Take your Legal Studies Abroad

Summer 2017 Program in Beijing

Sunday, May 21, 2017 – Saturday, June 3, 2017

Take your Legal Studies Abroad
The Summer Program at the University of International Business and Economics Law School (UIBE) is jointly sponsored by Brooklyn Law School and Loyola Law School of Los Angeles. UIBE’s concentration on a business and commercial law curriculum provides an ideal setting for the program’s international and comparative law focus.

The two-week program will run from May 21 - June 3, 2017 and will offer the following courses:

  • Global Perspectives on Juvenile Justice (2 credits)
  • Introduction to International Bankruptcy (1 credit)

International and Comparative Law Program
Students will have the opportunity to study at one of the most respected law schools in China, the University of International Business and Economics Law School (UIBE). Courses are taught by faculty from Loyola Law School and Brooklyn Law School, with lectures by prominent Chinese legal scholars and lawyers.

Location
Students will study and live in Beijing, one of the world’s oldest cities and the capital of the People’s Republic of China, the world’s fastest growing economy. Beijing is the home of major government offices, including the Supreme People’s Court of China. Many of China’s largest state-owned and privately-held companies, as well as international corporations and law firms, have their headquarters in the city. Beijing is the epicenter of Chinese politics, economics, culture, and education. It is a bustling city with a thriving population of approximately 20 million people.

The setting provides an excellent backdrop for the study of international and comparative business law. It also provides an opportunity for students to witness a legal system and a society that are in the process of re-creating themselves. Guest lectures by distinguished Chinese scholars and practitioners and visits to Chinese legal institutions enrich the China Program experience.

Students will have the opportunity to explore China’s ancient history—the Forbidden City, Great Wall, and other important attractions that exist alongside modern developments such as the iconic Olympic Stadium and the spectacular National Centre for the Performing Arts. Students may choose to spend the weekend between classes visiting other cities, such as Xian or Shanghai.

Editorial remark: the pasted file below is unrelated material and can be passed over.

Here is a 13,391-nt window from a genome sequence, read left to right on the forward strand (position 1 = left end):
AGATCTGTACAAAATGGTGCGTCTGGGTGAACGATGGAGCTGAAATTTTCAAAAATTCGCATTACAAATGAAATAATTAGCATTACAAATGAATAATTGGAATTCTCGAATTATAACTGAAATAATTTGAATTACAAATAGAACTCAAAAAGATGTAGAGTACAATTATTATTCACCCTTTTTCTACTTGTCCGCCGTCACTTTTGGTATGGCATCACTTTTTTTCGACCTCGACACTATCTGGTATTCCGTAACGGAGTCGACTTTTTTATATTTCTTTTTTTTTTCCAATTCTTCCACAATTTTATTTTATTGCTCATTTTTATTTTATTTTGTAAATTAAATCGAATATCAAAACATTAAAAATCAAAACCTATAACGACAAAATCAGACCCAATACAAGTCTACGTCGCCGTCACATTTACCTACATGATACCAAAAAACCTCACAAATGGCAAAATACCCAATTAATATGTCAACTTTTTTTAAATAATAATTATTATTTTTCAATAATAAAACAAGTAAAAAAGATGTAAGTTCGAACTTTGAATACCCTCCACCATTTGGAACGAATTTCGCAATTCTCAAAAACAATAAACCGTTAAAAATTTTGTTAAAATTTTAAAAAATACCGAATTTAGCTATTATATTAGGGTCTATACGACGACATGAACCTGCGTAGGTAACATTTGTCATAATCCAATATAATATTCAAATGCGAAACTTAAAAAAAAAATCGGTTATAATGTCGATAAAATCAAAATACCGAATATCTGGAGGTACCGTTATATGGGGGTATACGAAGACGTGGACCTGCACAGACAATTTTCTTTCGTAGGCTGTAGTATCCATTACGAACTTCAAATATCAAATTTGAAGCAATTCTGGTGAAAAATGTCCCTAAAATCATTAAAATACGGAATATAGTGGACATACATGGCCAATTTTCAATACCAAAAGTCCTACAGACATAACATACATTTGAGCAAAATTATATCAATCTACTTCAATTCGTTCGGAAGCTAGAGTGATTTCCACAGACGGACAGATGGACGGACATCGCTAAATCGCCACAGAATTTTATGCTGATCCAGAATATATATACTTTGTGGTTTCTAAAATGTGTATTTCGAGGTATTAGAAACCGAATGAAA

To find out more about Beijing, view: "Beijing City Guide"

  • Instructor: Professor Kevin Lapp. Loyola Law School, Los Angeles

    The line that divides adulthood from childhood governs access to rights and the extent of one's legal accountability. This course will examine different juvenile justice and rights regimes for youth across the globe. Readings and discussion will cover the UN Convention on the Rights of the Child, the American invention of separate juvenile courts, the European recognition of an extended adolescence, the Chinese approach to youth rights and juvenile justice, and the relevance of cognitive developmental science and cultural perceptions of youth to the administration of justice.

  • Instructor: Professor Michael Gerber, Brooklyn Law School

    Bankruptcy and insolvency laws are essential components of a market economy, because they enable entrepreneurs to take business risks, and provide a mechanism for treating creditors and other parties fairly in the event that a venture fails. As cross-border business activity has increased, so has the need to deal with cross-border business failures. This course surveys some of the issues that may arise when an enterprise that has operations, assets, employees, and creditors in more than one country becomes financially distressed. We will compare the US approach to business rescue to that of China, and see how Chapter 15 of the U.S. Bankruptcy Code approaches the problem of cross-border business failures. There are no prerequisites for this course. The course is designed so that students who have not previously studied bankruptcy law will be able to understand and master the material.

  • Students may drop a course at any time, but with no tuition refund on or after April 16, 2017. Students may switch or add courses up until Monday, May 22, 2017. See Important Dates for complete information on tuition due dates, withdrawals and refunds.

Have questions? We have answers.

Debra Richards
Brooklyn Law School
250 Joralemon Street
Brooklyn, NY 11201
Tel: (718) 780-7949(718) 780-7949
Email: debra.richards@brooklaw.edu

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Important Documents
Tentative Daily Calendar
Important Dates and Application Checklist
Online Application Form
Estimated Cost of Attendance